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Title: Novel MRI techniques to investigate the pathophysiological mechanisms underlying disease progression and disability in multiple sclerosis
Author: Paling, D. J.
ISNI:       0000 0004 5363 8147
Awarding Body: University College London (University of London)
Current Institution: University College London (University of London)
Date of Award: 2014
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Most patients with multiple sclerosis (MS) develop progressive disease. Progression is ominous as there are no drugs able to alter this inexorable accrual of disability. In this thesis the literature on the pathology of MS is reviewed. Experimental and pathological studies that suggest energy failure may be a significant cause of the neuroaxonal loss underlying progression are discussed. The thesis then describes magnetic resonance imaging studies designed to investigate the importance of energy failure in vivo. R2’ is a measure of magnetic field inhomogeneity, and is increased by deoxyhaemaglobin within the vasculature. Whole brain R2’ mapping found that R2’ in was reduced in lesions and in normal appearing white matter suggesting that oxidative metabolism may be decreased. Energy failure may also be secondary to insufficient blood flow to tissue. This was investigated using an arterial spin labelled MRI sequence. This study showed that blood flow and bolus arrival time were actually increased in white matter in MS. These results suggest that there may be widespread vasodilation, particularly in white matter, despite possible reduction in oxidative metabolism. Lastly, since sodium is maintained at a low concentration in cells by an energy intensive pump, increase in sodium concentration could indicate cellular energy failure. Whole brain sodium imaging showed increase in sodium concentration in lesions and cortical grey matter in all subgroups of MS, but increases in normal appearing white matter and deep grey matter in progressive MS only. Associations were seen between sodium concentrations and disability suggesting that sodium imaging is sensitive to the pathology underlying progression. As a whole the results suggest that in MS there are widespread metabolic abnormalities effecting all parts of the brain. Particularly with sodium MRI, it provides preliminary validation that this may be a technique sensitive to early, clinically relevant, and potentially reversible pathophysiology.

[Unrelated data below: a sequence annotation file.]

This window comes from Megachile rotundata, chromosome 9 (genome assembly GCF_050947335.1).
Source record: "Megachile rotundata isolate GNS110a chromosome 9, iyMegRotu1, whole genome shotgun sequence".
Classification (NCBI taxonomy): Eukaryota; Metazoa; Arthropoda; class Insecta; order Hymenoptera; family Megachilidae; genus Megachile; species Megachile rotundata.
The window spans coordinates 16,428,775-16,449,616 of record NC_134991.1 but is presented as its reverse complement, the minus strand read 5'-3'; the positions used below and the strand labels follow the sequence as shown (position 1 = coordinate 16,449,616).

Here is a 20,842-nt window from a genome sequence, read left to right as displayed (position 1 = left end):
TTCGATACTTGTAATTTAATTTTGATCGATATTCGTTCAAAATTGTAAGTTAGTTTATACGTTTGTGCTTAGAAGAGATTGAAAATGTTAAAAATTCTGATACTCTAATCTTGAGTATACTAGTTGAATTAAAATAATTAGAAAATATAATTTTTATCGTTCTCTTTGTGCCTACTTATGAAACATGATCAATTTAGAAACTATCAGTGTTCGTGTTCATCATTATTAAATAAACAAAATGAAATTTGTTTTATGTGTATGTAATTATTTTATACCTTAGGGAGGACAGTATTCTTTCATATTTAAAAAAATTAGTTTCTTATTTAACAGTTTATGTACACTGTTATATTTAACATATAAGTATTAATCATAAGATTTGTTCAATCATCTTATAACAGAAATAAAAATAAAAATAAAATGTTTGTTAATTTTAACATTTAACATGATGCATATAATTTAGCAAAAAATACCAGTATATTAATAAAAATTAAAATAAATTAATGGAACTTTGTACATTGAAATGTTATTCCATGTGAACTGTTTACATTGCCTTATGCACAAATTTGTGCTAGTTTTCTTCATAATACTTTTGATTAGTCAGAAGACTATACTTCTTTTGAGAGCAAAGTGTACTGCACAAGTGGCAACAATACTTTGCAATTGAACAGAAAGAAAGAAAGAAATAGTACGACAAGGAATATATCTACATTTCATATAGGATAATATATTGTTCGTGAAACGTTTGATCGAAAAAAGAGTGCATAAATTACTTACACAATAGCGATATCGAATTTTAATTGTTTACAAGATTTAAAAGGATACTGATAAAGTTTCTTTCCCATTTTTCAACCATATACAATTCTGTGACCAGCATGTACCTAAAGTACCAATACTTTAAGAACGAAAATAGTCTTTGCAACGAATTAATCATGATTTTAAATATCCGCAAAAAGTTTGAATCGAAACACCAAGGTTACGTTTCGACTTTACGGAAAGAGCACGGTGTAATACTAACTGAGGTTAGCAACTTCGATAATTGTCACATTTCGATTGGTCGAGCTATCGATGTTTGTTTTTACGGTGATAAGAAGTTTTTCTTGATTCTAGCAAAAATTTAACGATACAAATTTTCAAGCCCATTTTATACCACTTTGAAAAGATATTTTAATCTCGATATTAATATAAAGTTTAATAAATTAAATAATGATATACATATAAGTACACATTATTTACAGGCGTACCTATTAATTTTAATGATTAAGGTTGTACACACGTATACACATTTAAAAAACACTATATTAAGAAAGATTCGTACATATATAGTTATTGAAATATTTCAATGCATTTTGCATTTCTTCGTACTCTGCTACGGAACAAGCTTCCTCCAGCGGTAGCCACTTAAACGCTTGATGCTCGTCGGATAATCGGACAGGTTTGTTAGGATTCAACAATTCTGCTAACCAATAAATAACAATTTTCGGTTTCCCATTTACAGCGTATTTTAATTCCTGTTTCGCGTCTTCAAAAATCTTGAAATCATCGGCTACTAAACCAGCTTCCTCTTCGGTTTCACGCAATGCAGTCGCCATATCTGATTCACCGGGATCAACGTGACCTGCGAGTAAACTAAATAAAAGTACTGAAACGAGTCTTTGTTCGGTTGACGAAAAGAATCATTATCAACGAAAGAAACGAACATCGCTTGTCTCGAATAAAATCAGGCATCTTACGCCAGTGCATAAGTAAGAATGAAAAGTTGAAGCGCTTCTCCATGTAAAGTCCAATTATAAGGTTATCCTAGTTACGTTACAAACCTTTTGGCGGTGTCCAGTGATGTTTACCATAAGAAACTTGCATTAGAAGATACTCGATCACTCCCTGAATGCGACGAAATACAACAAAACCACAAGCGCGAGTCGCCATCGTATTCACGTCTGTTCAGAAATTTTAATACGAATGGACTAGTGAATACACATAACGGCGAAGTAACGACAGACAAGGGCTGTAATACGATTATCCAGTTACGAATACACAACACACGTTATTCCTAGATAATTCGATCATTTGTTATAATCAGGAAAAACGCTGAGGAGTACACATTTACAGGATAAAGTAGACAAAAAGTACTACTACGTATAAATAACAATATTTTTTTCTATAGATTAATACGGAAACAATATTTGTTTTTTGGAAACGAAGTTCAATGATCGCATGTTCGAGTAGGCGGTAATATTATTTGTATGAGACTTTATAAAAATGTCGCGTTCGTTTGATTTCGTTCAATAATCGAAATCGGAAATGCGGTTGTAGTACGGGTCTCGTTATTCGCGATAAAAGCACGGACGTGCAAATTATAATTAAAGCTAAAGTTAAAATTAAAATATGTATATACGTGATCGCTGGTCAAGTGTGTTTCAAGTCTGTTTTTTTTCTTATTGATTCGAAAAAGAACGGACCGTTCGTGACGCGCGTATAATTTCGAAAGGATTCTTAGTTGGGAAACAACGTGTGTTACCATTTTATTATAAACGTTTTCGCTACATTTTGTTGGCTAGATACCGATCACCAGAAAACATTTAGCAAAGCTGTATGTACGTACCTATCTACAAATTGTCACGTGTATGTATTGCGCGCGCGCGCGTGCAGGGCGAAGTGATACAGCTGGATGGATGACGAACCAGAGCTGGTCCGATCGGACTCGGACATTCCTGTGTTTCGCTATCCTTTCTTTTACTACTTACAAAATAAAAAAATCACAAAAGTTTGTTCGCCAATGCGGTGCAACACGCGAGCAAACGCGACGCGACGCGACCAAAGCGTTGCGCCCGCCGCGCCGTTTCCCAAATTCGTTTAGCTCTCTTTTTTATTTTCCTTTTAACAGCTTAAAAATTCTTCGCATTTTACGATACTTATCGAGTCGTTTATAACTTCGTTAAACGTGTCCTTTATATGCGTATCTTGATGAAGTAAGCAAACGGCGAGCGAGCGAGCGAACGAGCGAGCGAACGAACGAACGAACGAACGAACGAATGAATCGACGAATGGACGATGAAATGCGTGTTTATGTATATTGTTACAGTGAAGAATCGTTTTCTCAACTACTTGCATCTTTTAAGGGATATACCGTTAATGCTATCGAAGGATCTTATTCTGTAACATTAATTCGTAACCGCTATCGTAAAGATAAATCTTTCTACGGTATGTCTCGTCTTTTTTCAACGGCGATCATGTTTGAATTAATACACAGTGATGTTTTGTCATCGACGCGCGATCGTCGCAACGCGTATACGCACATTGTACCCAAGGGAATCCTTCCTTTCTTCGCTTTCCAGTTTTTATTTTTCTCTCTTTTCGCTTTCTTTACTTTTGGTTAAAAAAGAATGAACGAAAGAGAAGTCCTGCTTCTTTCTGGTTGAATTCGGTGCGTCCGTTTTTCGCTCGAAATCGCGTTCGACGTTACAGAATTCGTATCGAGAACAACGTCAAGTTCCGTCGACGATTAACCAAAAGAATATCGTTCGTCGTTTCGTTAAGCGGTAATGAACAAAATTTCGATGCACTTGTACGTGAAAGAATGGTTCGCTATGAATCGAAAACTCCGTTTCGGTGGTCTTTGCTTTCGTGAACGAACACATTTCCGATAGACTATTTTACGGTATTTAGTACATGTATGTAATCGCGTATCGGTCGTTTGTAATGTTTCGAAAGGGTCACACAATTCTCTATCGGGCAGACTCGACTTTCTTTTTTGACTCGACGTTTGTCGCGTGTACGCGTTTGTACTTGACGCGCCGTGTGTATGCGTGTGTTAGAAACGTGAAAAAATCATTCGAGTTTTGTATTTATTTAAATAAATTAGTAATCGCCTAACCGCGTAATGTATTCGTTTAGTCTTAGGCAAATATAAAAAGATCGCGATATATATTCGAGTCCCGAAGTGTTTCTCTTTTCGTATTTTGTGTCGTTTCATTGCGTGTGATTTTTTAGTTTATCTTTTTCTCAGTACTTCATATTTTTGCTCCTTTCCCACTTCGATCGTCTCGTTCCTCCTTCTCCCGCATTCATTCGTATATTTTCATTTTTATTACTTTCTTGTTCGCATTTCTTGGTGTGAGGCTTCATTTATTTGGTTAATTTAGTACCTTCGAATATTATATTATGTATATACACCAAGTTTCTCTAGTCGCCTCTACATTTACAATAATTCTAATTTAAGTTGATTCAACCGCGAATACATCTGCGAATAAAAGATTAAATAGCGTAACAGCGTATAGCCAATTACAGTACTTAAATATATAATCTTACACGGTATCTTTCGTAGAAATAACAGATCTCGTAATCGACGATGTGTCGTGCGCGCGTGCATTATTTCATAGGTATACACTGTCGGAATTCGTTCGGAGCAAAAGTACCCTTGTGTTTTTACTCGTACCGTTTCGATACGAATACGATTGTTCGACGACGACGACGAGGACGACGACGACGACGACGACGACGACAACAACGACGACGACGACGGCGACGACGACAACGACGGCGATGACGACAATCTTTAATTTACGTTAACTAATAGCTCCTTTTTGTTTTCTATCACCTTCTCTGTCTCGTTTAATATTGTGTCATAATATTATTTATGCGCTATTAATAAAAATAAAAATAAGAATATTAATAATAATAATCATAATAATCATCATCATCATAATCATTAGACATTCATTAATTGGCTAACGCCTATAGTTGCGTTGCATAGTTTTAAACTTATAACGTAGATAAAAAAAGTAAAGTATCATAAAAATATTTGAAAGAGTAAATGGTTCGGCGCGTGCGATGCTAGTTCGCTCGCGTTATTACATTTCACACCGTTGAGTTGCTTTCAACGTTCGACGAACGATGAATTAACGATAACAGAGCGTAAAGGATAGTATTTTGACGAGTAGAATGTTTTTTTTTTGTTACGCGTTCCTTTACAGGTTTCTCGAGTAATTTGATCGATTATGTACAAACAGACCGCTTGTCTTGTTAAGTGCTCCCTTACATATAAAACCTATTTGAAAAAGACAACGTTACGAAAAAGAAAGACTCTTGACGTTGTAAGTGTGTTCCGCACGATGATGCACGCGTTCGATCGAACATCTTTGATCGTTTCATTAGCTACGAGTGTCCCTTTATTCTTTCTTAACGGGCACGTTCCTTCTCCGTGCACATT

Supervisor: Not available Sponsor: Not available
Qualification Name: Thesis (Ph.D.) Qualification Level: Doctoral
EThOS ID:  DOI: Not available